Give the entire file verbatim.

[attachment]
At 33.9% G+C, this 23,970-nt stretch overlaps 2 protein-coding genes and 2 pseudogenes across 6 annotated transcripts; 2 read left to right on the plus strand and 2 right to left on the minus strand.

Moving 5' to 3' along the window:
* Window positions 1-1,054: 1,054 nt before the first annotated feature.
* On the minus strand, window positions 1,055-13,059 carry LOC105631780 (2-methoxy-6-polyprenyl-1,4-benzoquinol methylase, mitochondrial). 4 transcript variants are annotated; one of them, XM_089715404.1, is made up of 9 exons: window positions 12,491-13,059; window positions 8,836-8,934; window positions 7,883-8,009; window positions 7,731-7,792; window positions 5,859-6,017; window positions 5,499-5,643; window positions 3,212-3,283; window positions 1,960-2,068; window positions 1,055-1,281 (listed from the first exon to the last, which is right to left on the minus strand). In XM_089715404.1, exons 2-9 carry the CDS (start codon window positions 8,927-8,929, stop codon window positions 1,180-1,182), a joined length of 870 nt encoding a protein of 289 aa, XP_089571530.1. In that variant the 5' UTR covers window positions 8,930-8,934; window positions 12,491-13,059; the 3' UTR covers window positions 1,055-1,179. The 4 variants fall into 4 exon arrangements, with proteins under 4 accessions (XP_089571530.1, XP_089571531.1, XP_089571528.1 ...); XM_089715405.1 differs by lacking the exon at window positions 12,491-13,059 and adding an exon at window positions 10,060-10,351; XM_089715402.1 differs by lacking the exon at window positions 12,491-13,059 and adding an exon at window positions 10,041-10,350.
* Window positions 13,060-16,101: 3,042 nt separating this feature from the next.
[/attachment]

At 33.9% G+C, this 23,970-nt stretch overlaps 2 protein-coding genes and 2 pseudogenes across 6 annotated transcripts; 2 read left to right on the plus strand and 2 right to left on the minus strand.

Moving 5' to 3' along the window:
* Window positions 1-1,054: 1,054 nt before the first annotated feature.
* On the minus strand, window positions 1,055-13,059 carry LOC105631780 (2-methoxy-6-polyprenyl-1,4-benzoquinol methylase, mitochondrial). 4 transcript variants are annotated; one of them, XM_089715404.1, is made up of 9 exons: window positions 12,491-13,059; window positions 8,836-8,934; window positions 7,883-8,009; window positions 7,731-7,792; window positions 5,859-6,017; window positions 5,499-5,643; window positions 3,212-3,283; window positions 1,960-2,068; window positions 1,055-1,281 (listed from the first exon to the last, which is right to left on the minus strand). In XM_089715404.1, exons 2-9 carry the CDS (start codon window positions 8,927-8,929, stop codon window positions 1,180-1,182), a joined length of 870 nt encoding a protein of 289 aa, XP_089571530.1. In that variant the 5' UTR covers window positions 8,930-8,934; window positions 12,491-13,059; the 3' UTR covers window positions 1,055-1,179. The 4 variants fall into 4 exon arrangements, with proteins under 4 accessions (XP_089571530.1, XP_089571531.1, XP_089571528.1 ...); XM_089715405.1 differs by lacking the exon at window positions 12,491-13,059 and adding an exon at window positions 10,060-10,351; XM_089715402.1 differs by lacking the exon at window positions 12,491-13,059 and adding an exon at window positions 10,041-10,350.
* Window positions 13,060-16,101: 3,042 nt separating this feature from the next.